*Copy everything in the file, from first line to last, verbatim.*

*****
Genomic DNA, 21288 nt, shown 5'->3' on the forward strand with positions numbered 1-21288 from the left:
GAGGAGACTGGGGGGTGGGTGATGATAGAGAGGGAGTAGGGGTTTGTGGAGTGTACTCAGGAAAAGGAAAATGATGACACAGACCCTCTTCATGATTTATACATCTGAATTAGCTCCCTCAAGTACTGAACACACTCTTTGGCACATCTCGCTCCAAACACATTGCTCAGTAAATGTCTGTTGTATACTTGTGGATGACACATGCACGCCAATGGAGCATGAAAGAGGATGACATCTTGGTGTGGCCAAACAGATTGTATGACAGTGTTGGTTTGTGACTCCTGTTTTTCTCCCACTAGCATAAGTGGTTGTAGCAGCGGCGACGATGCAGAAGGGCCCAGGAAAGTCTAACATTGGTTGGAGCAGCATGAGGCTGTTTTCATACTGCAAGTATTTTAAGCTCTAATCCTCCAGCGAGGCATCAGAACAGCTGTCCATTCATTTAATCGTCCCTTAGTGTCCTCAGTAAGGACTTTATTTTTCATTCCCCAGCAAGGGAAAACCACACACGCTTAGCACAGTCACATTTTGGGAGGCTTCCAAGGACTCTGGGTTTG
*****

Genomic DNA, 21288 nt, shown 5'->3' on the forward strand with positions numbered 1-21288 from the left:
GAGGAGACTGGGGGGTGGGTGATGATAGAGAGGGAGTAGGGGTTTGTGGAGTGTACTCAGGAAAAGGAAAATGATGACACAGACCCTCTTCATGATTTATACATCTGAATTAGCTCCCTCAAGTACTGAACACACTCTTTGGCACATCTCGCTCCAAACACATTGCTCAGTAAATGTCTGTTGTATACTTGTGGATGACACATGCACGCCAATGGAGCATGAAAGAGGATGACATCTTGGTGTGGCCAAACAGATTGTATGACAGTGTTGGTTTGTGACTCCTGTTTTTCTCCCACTAGCATAAGTGGTTGTAGCAGCGGCGACGATGCAGAAGGGCCCAGGAAAGTCTAACATTGGTTGGAGCAGCATGAGGCTGTTTTCATACTGCAAGTATTTTAAGCTCTAATCCTCCAGCGAGGCATCAGAACAGCTGTCCATTCATTTAATCGTCCCTTAGTGTCCTCAGTAAGGACTTTATTTTTCATTCCCCAGCAAGGGAAAACCACACACGCTTAGCACAGTCACATTTTGGGAGGCTTCCAAGGACTCTGGGTTTG